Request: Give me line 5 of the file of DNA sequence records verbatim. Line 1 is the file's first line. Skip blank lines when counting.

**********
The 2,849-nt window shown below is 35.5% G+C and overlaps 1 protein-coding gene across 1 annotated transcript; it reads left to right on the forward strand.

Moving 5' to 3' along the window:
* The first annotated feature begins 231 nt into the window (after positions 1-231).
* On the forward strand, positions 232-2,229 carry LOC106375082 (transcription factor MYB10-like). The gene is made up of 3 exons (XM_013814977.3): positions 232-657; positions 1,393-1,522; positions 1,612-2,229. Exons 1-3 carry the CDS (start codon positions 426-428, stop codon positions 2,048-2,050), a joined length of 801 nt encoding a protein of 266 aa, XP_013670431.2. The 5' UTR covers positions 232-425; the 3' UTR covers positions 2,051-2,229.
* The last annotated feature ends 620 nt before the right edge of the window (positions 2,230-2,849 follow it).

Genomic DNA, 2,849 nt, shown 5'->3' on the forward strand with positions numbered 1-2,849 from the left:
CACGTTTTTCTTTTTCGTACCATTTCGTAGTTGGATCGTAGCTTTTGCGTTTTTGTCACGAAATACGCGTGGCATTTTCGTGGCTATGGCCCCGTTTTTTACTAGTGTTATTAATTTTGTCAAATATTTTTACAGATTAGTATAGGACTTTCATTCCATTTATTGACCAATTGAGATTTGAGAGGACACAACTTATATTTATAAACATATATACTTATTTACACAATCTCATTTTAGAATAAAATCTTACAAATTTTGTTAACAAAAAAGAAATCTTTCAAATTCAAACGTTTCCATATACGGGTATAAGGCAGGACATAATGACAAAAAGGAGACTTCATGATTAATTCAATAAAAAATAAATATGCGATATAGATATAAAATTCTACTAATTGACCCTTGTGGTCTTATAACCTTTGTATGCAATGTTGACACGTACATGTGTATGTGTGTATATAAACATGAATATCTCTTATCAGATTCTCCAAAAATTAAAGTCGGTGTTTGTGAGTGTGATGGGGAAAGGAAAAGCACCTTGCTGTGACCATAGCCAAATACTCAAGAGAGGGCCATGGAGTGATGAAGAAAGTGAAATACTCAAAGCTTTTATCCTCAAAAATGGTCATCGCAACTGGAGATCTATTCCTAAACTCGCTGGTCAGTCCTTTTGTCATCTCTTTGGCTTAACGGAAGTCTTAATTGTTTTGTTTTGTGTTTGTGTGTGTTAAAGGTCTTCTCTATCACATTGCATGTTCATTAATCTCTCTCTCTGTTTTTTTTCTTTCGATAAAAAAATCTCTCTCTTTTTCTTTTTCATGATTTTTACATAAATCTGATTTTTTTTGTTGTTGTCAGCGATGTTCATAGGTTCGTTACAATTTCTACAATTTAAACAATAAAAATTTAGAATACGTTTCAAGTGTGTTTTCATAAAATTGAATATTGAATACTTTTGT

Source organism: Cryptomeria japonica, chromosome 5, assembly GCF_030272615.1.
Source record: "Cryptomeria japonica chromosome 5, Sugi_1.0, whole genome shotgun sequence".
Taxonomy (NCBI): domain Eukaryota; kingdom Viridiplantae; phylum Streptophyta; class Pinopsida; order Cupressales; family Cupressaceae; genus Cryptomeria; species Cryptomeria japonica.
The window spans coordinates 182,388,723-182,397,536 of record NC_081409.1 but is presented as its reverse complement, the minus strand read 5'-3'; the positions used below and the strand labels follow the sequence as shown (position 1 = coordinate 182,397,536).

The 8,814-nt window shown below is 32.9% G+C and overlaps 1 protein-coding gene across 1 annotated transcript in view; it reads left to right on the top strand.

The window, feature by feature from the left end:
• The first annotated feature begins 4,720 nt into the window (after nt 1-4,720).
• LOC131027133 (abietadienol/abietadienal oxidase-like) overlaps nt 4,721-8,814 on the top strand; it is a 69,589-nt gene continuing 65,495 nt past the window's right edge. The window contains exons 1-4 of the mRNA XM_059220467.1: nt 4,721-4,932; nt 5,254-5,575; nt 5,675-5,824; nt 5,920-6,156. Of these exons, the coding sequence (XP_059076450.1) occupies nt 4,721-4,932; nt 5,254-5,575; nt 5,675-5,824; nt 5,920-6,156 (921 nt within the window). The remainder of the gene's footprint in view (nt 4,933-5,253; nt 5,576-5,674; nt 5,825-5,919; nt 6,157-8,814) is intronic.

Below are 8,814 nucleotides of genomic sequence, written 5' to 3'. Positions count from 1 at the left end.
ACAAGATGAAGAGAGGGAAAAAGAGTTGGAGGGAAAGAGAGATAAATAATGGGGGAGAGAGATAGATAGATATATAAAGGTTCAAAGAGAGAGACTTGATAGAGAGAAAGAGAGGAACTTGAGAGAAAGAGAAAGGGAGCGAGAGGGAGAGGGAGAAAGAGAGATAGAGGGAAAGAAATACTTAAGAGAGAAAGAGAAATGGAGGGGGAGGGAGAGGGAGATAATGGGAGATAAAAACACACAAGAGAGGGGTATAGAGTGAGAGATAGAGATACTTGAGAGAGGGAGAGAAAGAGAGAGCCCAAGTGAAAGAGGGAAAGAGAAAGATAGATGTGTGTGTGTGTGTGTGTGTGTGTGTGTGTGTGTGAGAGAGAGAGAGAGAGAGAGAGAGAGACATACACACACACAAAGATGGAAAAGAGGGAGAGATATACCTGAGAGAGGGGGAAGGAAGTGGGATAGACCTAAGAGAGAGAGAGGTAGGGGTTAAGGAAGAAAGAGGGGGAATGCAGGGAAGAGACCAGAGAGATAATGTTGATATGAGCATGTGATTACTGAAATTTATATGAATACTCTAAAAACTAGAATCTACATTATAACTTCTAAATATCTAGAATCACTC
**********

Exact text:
* The last annotated feature ends 620 nt before the right edge of the window (positions 2,230-2,849 follow it).